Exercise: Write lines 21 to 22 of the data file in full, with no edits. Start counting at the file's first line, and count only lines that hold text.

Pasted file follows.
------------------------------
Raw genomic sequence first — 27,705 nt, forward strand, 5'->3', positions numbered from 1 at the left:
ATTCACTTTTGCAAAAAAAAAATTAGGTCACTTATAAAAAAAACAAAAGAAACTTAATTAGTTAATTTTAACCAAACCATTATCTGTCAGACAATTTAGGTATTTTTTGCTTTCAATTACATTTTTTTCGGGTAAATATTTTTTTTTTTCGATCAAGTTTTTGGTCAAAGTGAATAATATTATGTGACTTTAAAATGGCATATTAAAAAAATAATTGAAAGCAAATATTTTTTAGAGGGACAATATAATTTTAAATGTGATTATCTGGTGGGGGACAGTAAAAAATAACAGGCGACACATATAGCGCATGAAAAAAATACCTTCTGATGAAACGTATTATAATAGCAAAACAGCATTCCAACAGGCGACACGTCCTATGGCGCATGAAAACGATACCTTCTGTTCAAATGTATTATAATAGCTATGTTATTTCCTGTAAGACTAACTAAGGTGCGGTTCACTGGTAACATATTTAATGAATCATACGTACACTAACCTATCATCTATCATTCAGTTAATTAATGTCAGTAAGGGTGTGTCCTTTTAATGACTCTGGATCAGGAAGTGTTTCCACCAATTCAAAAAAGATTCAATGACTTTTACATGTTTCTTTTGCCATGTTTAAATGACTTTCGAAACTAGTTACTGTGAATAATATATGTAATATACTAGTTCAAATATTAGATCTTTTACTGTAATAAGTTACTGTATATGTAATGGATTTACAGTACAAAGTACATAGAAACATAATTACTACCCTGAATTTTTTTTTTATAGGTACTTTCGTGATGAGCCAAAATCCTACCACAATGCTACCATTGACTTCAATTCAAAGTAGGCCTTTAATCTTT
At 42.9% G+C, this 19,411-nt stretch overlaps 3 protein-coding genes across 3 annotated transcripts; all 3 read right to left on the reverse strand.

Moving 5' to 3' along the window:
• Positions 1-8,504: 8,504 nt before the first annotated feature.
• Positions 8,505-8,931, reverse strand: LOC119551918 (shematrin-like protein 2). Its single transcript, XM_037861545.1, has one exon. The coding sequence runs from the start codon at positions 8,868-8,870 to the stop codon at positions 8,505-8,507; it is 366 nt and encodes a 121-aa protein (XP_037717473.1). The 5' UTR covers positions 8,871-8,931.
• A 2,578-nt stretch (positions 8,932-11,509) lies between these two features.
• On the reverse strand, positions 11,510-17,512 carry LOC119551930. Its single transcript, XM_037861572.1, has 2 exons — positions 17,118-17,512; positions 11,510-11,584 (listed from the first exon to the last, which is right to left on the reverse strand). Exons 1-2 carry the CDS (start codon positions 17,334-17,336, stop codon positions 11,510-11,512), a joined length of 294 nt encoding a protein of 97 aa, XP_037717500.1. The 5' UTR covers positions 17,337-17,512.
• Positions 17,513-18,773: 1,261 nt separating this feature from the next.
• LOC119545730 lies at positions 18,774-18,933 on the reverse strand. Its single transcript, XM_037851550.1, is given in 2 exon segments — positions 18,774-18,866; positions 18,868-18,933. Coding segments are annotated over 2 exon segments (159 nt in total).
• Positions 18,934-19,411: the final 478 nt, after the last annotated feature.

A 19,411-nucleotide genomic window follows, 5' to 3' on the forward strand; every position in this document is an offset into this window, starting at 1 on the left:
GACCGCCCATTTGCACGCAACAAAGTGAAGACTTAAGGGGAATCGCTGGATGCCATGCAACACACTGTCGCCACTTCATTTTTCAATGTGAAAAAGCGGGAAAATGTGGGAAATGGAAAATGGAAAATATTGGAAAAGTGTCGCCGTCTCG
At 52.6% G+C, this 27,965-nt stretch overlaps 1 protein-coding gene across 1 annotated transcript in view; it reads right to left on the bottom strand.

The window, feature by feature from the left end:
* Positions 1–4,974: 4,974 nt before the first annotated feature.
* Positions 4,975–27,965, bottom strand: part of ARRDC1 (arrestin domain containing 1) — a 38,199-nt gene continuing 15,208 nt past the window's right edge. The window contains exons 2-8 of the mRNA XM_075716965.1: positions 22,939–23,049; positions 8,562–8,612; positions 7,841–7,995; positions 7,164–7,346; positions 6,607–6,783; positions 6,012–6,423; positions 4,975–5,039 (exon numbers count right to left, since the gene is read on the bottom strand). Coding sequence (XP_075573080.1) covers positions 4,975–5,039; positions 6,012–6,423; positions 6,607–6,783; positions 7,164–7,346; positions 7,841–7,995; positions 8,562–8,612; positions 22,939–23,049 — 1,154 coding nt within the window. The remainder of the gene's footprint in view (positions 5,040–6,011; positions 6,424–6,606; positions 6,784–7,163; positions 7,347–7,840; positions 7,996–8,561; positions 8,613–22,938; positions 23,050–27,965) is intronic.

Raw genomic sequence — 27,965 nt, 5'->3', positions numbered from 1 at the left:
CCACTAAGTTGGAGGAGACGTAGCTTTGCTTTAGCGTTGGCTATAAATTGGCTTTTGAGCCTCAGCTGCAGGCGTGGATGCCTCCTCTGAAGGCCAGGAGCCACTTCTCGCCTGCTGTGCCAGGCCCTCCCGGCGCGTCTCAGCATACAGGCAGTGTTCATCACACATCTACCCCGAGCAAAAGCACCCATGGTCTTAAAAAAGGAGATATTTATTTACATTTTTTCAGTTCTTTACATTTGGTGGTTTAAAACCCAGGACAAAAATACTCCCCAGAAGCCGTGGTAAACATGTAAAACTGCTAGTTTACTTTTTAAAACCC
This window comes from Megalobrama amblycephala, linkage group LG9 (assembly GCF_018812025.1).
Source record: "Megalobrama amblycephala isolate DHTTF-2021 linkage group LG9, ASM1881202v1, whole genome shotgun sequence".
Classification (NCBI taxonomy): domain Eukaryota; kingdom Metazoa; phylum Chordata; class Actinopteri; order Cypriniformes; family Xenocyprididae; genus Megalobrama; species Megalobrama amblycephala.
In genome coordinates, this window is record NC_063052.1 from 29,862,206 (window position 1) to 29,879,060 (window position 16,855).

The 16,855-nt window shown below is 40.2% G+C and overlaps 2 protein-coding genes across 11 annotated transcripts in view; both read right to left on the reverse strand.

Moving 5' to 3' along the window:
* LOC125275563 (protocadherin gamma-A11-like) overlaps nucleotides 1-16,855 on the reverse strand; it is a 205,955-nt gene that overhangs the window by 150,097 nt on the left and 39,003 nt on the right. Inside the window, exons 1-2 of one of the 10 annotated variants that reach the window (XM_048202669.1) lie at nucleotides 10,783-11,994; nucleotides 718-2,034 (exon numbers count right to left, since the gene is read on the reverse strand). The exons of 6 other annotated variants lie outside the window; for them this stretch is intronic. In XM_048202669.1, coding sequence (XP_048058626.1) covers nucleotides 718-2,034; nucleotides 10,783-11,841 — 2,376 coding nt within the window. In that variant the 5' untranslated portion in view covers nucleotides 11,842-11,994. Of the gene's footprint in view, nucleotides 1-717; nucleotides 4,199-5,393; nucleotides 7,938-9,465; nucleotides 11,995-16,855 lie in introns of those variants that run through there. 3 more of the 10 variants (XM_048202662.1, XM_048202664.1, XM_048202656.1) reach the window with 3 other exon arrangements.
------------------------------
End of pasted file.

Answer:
Source record: "Megalobrama amblycephala isolate DHTTF-2021 linkage group LG9, ASM1881202v1, whole genome shotgun sequence".
Classification (NCBI taxonomy): domain Eukaryota; kingdom Metazoa; phylum Chordata; class Actinopteri; order Cypriniformes; family Xenocyprididae; genus Megalobrama; species Megalobrama amblycephala.